Last month, 24 years after the collapse of the USSR, Ukraine began “decommunization.” The country has more than 4,000 towns and villages (paywall) whose main street is named after Vladimir Ilyich Lenin, plus countless thousands of squares, avenues, boulevards, villages, factories, schools, and other places with Soviet-related names. Under a new law that bans both Nazi and communist symbols and propaganda, all must be changed.
Ukraine is explicitly trying to distance itself from Russia. Recently meduza.io, a Russian news site, asked the local search engine giant Yandex to catalogue streets in Russia named after Lenin. The Yandex folks decided to also look for 34 other names (link in Russian) with Soviet associations. They found more than 5,000 Lenin streets—plus 224 called Ulyanov, Lenin’s birth name—as well as thousands named for Karl Marx, Friedrich Engels, Yuri Gagarin (the first man in space), and other heroes. There were more streets named ”Soviet” and ”October” (for the Bolshevik revolution) than “Lenin,” but he comes first in the total length of streets, at 8,632 km (5,363 miles)—more than the distance from Moscow to Minneapolis:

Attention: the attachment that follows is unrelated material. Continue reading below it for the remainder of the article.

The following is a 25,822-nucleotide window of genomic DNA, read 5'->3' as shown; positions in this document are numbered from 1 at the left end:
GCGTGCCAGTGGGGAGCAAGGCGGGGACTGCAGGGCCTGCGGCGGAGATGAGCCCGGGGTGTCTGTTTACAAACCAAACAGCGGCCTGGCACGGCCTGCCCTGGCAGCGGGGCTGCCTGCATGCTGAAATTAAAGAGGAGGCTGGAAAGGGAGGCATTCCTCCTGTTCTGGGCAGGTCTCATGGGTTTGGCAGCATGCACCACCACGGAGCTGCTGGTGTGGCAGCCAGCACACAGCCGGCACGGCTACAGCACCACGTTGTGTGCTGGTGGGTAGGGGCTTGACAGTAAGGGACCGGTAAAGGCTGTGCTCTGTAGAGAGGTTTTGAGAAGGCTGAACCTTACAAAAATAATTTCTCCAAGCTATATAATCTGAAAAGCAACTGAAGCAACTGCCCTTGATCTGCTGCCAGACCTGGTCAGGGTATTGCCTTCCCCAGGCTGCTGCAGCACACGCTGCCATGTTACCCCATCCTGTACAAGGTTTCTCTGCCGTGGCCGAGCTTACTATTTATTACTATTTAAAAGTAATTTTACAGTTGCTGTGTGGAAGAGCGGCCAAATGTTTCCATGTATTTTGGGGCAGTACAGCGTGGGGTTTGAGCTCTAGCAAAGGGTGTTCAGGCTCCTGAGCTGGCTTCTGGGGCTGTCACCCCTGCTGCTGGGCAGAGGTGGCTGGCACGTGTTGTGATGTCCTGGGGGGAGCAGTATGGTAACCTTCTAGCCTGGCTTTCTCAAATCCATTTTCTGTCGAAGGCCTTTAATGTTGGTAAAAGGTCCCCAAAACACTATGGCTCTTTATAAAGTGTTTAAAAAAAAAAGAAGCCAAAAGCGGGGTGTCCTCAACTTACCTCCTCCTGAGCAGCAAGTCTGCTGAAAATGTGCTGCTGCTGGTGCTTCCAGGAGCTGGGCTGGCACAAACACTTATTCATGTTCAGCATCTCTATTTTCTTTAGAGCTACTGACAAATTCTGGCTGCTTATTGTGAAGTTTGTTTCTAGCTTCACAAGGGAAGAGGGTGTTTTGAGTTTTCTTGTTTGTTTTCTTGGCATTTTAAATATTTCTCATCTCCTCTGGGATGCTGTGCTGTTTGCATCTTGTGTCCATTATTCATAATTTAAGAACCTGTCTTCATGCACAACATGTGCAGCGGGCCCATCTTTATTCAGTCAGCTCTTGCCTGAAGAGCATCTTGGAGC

Street names aren’t the only thing in which Russia and Ukraine are diverging. Ukrainians have been tearing down Lenin statues across the country since the revolution that ousted a pro-Russian president last year. A crowd-sourced site, leninstatues.ru, estimates that Russia had 7,000 Lenin monuments (link in Russian) when the USSR fell and still has 6,000 today—including, of course, the Bolshevik leader’s mausoleum in Red Square—while Ukraine, which had 5,500 of them in 1991, is already down to 1,400.
The one Soviet figure Russia has more or less expunged is Stalin. A website operated by the Russian tax service counts only 31 streets (link in Russian) in the country with some variant of the dictator’s name.
As for Russian president Vladimir Putin, he has just one street, barely more than a mile long, named after him, according to the Yandex search (though the tax service lists a handful more). That street is in Grozny, the capital of Chechnya. Chechnya is ruled by the warlord-governor Ramzan Kadyrov, a Putin loyalist who took the job over from his assassinated father, Akhmad Kadyrov. There are 59 Kadyrov streets in Russia.